To illustrate how radical this change is, have another look back to our green-alternative environment of the 80s. Then it was discussed constantly, but only to reassure themselves that the shared ideology stood on a firm foundation. The perceived progressiveness of the group was at the expense of individuality within the group. If someone had said “No to rearmament” and “No to Nicaragua” simultaneously, one would have at best assumed that someone had smoked something wrong. This pressure to conform was not perceived as a loss – after all, they were indeed on the right side. In return, there was also a lot of love and security, and confirmation. And indeed this comforting feeling is lacking today. People who seek the company of others who think the same way as themselves have to go to a football stadium.

Of course, the desire to build communities beyond football is still there. And indeed it is the will to belong to the “community of the good” that drives sustainable consumption. Only it is simply no longer a closed environment in which this takes place. Statistically, about half of the population in developed countries belongs to the community of those who are “somehow sustainably oriented”. However, if one looks for similarities within this large group, it becomes vague. Trend: the wealthier and more educated you are, the greener you are. The poorer and educationally disadvantaged you are, the less interest you have in sustainable consumption. This is also obvious. It is more interesting to consider the motives for sustainable consumption. In closed environments with high moral ideals – like the faded green environment of the 80s – consequence was the most important driving force. In other words, you wanted the things that you stood for ideologically to be implemented as well and as comprehensively as possible. Implication: “Let’s create a better world.”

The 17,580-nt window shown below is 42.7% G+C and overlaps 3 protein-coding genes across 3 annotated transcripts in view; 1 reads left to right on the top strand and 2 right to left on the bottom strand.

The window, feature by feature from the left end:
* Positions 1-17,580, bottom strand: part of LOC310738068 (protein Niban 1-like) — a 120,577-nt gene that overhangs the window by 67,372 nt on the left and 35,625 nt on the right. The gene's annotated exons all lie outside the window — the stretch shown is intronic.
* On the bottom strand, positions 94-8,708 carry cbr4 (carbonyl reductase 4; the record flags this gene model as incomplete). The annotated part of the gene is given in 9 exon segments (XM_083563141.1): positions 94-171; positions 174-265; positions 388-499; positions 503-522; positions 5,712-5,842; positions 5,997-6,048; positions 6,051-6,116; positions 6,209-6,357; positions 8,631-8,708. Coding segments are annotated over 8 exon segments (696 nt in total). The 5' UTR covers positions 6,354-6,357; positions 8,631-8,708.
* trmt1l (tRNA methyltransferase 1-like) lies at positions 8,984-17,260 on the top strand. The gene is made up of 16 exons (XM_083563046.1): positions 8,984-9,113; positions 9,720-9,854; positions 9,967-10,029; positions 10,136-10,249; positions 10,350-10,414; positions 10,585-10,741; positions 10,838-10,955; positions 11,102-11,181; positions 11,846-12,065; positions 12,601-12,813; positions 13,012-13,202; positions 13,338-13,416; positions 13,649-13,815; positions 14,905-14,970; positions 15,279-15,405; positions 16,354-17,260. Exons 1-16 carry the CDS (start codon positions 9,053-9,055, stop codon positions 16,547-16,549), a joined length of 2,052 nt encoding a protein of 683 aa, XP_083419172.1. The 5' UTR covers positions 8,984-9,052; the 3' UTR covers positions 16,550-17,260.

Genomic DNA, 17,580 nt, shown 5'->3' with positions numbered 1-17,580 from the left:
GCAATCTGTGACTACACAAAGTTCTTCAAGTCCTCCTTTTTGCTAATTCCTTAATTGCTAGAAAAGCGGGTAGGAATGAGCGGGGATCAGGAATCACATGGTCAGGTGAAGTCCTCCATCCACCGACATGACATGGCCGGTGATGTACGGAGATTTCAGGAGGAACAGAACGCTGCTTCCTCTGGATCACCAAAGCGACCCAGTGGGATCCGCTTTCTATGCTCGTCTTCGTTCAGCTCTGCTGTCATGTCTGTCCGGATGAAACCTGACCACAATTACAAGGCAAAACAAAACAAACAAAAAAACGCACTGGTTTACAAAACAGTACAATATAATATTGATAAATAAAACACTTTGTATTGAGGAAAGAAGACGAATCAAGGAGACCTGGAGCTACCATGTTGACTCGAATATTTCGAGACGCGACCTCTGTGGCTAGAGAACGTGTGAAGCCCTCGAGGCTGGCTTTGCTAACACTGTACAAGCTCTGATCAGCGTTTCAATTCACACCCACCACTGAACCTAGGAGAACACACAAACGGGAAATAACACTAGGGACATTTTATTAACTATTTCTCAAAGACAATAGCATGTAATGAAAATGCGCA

In today’s world of patchwork existence, however, it comes to compensation. Not everything we have pulled off the lifestyle-shelf and integrated into our lives is sustainable. Strictly speaking, much of it not sustainable. And because we are aware of it, we are simultaneously doing things to compensate for this: “I fly to Bali but I cycle to the office”, or “I live in a very big apartment but I have solar panels on the roof”. Compared to the idealistic consistency of the green pioneers this obviously appears a bit weak. Instead of saving the world we are content with doing a little something so that it doesn’t perish. Overall, the balance for sustainability is positive though: a) because there are many more people participating, at least sporadically, in sustainable consumption and b) because the range of sustainable products is growing steadily.